Metricon hopes the answer to that question is a yes as it rolls out virtual reality tours of several of its display homes.
Using Samsung virtual reality headsets tethered to mobile phones, Metricon customers can now take virtual reality tours of display versions of the company’s Denver, Chelsea, Delta and Somerset homes.
Starting at the Wonthaggi office, the tours will be gradually offered to potential buyers across the country as well as expats and investors overseas looking to buy house and land packages from Metricon.
How are the images captured?
Virtual technology company Scann3d used tripod-mounted scanners to extensively capture 360-degree views of each room and area of each property.
The speed of the available technology and quality of smartphones helps Scann3d deliver high quality images for the virtual tours, according to co-founder Steven Kounnas.
“The experience is the next best thing to being there (at a display home),” he says.
The company featured similar technology in the finale of TV’s The Block last year as contestants had to discover the reserve price of their property hidden inside a virtual reality tour.
What do you see?
Users virtually move around the property by staring at large blue dots in each room or space. If you fix on that dot for long enough, the technology transports you to that part of the room.
Users are free to look up, down and all around to get a feel for the size and scope of each space or room. Floors, doors, ceilings, cupboards and walls can be closely examined.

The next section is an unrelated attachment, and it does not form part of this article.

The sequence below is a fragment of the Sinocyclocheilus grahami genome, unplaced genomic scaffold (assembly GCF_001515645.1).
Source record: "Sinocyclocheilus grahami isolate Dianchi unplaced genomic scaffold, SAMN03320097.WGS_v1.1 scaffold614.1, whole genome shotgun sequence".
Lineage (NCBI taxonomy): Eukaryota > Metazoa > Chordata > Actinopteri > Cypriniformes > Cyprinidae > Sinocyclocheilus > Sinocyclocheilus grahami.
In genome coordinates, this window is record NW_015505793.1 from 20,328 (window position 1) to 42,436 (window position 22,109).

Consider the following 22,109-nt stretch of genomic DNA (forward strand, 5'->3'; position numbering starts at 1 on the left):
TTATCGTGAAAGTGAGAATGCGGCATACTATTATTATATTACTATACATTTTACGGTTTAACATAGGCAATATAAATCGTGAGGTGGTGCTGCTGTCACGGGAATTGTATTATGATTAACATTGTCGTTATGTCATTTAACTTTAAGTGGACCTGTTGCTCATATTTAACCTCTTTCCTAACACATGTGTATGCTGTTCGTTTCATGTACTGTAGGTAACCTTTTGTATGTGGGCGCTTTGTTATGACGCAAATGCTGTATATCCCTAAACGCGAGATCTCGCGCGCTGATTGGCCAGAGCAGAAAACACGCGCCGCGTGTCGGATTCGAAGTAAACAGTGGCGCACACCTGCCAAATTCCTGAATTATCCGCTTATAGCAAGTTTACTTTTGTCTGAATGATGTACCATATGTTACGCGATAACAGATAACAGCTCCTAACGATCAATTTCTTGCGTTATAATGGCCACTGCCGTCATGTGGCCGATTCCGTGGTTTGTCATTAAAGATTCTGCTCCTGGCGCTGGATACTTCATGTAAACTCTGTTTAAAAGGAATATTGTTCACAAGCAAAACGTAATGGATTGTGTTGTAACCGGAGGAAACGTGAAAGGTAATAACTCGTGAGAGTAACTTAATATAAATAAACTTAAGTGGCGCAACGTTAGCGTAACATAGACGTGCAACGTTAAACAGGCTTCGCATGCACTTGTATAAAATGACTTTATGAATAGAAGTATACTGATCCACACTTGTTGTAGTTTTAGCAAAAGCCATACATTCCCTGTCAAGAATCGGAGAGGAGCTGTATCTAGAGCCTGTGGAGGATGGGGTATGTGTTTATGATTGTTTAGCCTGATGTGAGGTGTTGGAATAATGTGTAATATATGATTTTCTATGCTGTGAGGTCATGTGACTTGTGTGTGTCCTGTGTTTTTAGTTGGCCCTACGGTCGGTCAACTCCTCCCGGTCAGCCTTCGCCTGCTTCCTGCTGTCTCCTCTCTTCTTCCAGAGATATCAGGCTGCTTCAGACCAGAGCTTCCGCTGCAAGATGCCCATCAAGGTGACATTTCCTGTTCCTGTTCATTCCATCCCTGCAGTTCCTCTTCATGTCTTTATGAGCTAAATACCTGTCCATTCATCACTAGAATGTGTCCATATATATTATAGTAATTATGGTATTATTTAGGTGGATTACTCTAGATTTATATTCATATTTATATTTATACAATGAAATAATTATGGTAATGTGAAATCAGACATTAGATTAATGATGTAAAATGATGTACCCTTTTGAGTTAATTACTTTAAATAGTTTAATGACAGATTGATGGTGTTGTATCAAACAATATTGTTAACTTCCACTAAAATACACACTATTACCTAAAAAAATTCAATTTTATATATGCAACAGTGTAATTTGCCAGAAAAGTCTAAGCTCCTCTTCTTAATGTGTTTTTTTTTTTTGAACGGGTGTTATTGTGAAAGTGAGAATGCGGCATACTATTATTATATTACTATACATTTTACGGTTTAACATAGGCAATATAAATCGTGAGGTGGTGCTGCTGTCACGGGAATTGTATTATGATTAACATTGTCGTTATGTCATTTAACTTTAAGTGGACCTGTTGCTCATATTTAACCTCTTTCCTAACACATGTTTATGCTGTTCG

According to Metricon’s General Manager, Victorian Housing Peter Langfelder, the tours are designed to give potential buyers a similar experience to walking around an actual property in areas where the company may not have a display home.
“The main reason is its hard for people to get to a display home…this way we bring the display home to their town,” he says. “We’re rolling it out to a number of regional areas beginning next year to Echuca, Cowes and later in (Wagga) Wogga.”
For expats looking to buy an investment property or migrants looking to buy a home as part of moving to Australia for work, Metricon says the virtual tours offer these customers a practical service.
“We’re really just starting with this experience now, but into the future this really will be the way people shop,” he says. “We’re expanding the number of people we can get to and also improving the experience you give them (potential buyers).”
What is it like?
For those big on gaming, the experience isn’t that unfamiliar though instead of dodging criminals or zombies or monsters, this tour allows you to walk around a display home. There are no enemies to kill but plenty of nooks and crannies to explore.
I spent a lot of time turning around and if you aren’t a gamer, it’s not a bad idea to take this tour while sitting down to avoid feeling a bit dizzy.
The headsets can also be linked up to TV sets, allowing sales staff to guide the tour, but most will find it easy enough to use on their own.